Tips for Choosing Wood for Smoking Turkey

Tips for Choosing Wood for Smoking Turkey

A mixture of two or more hardwoods under a grill or in a smoker can result in unique flavors, colors, and aromas, so some level of experimentation is encouraged as long as one experiments with hardwoods only.

  • Experiment with a Mixture of Heavy & Light Hardwoods
  • Avoid Softwoods

Mixing heavy and light hardwoods can be advantageous when smoking meats, especially those meats with a reputation for blandness like turkey. Heavier woods provide a strong steady burn, and lighter woods add subtle aromas, flavors, and colors to the meat. It is common to experiment with a mixture of hardwoods to suit personal preference, such as using a 3:1 ratio to mix applewood chips with hickory logs.  

In nearly all circumstances, softwoods should be avoided when smoking meat. Conifers like pine and cedar may be in abundance, but burning those soft logs for cooking releases the sap and terpenes contained within them, which can ruin the flavor of turkey. In addition, burning some types of trees releases chemicals into the air or food that can irritate—or even poison—someone. Such is the case with soft woods like mangrove and sassafras.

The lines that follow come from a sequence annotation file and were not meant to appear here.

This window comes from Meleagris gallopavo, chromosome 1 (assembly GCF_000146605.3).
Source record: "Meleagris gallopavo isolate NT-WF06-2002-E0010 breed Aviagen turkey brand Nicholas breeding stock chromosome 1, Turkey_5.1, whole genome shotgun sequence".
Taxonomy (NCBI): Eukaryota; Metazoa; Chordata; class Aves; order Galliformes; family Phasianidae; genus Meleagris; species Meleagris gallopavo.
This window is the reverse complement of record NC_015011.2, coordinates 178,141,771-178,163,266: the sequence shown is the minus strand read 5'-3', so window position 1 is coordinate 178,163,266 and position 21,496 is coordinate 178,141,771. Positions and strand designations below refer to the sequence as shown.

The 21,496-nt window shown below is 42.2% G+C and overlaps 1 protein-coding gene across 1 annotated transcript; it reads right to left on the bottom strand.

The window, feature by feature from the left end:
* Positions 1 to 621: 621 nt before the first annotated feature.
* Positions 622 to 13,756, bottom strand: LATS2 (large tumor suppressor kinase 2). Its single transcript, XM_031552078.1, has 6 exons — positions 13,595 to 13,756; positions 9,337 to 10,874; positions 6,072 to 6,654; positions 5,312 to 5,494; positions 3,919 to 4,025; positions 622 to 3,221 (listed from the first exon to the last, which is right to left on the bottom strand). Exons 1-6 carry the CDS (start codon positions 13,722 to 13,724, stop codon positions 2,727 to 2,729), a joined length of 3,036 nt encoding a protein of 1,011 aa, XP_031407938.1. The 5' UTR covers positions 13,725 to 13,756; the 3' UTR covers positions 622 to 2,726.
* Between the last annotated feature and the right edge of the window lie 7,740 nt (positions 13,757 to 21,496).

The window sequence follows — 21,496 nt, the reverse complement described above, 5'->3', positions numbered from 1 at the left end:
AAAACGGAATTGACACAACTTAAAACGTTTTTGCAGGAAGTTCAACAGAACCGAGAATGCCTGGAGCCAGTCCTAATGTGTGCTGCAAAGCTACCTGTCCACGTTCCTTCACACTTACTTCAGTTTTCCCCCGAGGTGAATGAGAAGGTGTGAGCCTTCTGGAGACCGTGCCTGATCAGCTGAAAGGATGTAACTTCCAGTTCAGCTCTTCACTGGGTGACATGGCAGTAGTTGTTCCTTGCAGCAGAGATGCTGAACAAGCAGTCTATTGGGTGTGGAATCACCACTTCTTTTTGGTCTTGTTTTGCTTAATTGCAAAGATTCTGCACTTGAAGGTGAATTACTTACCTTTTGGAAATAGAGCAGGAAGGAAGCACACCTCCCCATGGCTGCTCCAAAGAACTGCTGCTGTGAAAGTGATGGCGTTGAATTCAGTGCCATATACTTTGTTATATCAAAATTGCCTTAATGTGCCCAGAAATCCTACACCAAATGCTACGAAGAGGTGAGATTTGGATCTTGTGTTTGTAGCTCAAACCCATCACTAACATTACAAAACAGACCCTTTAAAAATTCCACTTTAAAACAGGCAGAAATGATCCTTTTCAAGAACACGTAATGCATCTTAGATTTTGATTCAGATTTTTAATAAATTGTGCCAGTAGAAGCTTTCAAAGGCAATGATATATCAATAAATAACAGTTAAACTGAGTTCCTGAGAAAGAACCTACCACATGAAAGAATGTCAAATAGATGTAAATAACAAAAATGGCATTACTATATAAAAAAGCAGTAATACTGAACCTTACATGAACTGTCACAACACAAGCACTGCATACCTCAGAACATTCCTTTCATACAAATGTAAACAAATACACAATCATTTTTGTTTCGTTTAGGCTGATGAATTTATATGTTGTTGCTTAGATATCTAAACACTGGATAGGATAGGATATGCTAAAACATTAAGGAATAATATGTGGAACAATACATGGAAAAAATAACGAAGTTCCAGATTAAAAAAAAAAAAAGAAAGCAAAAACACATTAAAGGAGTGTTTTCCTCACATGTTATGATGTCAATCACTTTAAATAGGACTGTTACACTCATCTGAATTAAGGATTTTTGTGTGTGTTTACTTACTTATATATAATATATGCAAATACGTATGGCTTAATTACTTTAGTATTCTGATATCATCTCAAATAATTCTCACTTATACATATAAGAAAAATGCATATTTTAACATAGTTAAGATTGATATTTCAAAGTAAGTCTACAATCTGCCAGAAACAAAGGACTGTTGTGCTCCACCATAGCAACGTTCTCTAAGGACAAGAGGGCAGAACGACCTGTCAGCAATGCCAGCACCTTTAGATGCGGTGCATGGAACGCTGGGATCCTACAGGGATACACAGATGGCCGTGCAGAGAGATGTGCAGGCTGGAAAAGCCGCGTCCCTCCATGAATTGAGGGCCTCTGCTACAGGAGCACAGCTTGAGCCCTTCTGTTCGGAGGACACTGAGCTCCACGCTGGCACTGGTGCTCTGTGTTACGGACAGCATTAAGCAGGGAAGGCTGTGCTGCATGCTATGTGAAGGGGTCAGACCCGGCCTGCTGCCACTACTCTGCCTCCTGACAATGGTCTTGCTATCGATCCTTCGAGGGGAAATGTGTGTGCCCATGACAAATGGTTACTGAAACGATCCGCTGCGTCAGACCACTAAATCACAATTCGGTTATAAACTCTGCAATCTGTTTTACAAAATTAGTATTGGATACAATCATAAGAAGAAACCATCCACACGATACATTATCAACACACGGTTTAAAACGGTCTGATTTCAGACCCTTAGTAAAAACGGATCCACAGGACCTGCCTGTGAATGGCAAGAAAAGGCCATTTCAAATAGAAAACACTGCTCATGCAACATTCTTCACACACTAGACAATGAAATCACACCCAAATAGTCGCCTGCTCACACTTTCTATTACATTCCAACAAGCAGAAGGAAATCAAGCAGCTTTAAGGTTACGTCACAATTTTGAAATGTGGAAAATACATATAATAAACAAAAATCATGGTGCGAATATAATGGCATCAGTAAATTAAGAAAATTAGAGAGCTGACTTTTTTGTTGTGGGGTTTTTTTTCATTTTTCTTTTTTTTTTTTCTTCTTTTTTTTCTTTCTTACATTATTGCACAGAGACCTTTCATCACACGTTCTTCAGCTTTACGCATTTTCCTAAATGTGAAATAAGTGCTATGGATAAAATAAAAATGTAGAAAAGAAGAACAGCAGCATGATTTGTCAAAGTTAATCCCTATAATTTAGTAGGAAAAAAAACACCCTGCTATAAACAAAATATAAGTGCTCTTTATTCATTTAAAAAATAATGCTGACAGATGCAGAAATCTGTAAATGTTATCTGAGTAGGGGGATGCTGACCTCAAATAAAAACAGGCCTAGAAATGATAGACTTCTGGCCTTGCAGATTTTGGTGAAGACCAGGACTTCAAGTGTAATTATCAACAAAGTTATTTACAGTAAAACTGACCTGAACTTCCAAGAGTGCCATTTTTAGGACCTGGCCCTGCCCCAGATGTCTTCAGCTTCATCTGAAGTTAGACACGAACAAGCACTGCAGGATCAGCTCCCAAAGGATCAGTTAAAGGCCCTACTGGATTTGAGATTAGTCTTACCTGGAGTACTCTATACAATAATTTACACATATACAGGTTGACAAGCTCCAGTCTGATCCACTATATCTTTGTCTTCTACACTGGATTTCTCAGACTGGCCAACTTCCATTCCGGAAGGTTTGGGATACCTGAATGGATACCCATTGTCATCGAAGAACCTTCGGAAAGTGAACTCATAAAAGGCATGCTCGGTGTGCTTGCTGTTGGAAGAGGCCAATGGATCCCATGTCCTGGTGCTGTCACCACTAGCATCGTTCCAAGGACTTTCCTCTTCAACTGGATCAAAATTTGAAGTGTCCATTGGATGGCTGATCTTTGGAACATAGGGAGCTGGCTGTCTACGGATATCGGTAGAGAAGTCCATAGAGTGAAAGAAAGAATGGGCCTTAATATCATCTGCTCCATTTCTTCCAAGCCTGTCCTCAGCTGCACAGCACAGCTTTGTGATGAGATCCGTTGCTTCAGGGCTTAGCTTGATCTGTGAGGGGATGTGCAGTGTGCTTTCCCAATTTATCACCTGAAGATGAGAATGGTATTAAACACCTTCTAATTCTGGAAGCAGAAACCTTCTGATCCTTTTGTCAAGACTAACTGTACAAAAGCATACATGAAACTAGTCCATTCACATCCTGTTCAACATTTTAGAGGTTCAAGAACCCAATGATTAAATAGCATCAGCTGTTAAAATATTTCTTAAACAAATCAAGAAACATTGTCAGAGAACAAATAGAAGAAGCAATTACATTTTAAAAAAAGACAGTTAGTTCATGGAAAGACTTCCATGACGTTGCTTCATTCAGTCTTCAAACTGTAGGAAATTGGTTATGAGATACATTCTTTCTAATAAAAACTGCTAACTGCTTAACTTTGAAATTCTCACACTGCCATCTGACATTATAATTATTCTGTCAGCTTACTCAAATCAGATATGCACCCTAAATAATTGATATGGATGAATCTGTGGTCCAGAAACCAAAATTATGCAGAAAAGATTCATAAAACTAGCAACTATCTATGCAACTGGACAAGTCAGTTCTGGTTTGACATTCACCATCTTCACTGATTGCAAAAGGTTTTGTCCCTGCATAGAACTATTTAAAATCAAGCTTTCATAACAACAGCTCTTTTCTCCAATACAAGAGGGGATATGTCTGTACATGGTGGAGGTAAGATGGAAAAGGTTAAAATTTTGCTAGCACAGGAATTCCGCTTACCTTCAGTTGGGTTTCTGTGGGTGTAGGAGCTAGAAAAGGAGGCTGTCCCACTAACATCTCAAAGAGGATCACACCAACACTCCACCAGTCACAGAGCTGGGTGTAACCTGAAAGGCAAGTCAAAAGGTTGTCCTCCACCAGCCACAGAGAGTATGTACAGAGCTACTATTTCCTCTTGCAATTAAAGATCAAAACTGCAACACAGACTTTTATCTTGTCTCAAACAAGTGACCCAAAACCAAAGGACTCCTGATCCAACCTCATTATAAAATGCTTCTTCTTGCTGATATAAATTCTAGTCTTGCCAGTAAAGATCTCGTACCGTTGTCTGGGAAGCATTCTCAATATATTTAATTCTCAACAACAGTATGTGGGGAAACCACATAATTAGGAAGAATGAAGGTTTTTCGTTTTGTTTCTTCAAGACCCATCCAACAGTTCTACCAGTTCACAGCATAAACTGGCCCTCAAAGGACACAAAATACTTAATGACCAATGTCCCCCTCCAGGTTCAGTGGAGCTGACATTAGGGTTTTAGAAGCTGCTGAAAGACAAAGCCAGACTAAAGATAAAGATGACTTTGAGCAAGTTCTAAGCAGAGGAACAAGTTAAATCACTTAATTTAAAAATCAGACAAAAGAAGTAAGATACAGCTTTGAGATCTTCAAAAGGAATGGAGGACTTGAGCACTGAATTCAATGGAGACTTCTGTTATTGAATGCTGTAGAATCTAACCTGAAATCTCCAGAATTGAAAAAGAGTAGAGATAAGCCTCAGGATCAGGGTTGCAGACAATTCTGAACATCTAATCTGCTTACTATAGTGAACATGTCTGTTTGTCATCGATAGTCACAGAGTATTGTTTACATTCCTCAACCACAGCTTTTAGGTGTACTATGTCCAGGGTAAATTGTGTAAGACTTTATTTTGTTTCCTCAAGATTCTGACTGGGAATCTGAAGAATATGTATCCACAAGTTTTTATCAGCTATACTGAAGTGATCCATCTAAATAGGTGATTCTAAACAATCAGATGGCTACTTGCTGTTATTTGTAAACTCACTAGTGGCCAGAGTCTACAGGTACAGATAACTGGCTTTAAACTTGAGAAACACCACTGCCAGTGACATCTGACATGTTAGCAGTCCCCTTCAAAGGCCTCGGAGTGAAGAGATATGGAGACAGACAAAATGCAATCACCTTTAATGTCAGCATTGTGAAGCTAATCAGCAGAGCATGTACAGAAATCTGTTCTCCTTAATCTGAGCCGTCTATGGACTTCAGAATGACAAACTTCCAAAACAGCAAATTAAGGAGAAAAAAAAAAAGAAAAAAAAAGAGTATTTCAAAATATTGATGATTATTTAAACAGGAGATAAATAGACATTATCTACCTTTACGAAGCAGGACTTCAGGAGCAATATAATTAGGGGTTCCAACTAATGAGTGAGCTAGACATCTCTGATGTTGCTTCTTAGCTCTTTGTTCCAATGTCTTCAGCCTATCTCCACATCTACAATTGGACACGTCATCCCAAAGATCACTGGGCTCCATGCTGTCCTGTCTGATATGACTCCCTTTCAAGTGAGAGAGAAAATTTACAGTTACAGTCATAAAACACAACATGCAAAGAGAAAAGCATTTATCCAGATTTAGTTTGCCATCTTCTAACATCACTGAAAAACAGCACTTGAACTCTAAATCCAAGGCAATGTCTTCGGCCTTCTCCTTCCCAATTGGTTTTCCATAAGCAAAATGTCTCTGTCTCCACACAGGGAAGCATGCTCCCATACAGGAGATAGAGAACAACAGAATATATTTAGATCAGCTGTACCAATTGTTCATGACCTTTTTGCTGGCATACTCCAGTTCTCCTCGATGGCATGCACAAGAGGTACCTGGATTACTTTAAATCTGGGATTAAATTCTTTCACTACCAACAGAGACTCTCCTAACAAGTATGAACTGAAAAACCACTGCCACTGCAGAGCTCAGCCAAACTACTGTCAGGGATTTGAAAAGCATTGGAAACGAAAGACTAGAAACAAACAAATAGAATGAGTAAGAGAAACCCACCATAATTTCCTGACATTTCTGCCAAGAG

Procuring Wood for Smoking Turkey

Procuring Wood for Smoking Turkey

Whether carried from the forest, from a store shelf, or from a delivery truck, nearly every type of wood is available for purchase in some form. For the best-tasting turkey, follow a few simple rules when procuring either of these two types of wood for smoking meat:

  • Newly Cut
  • Pre-Cut or Store-Bought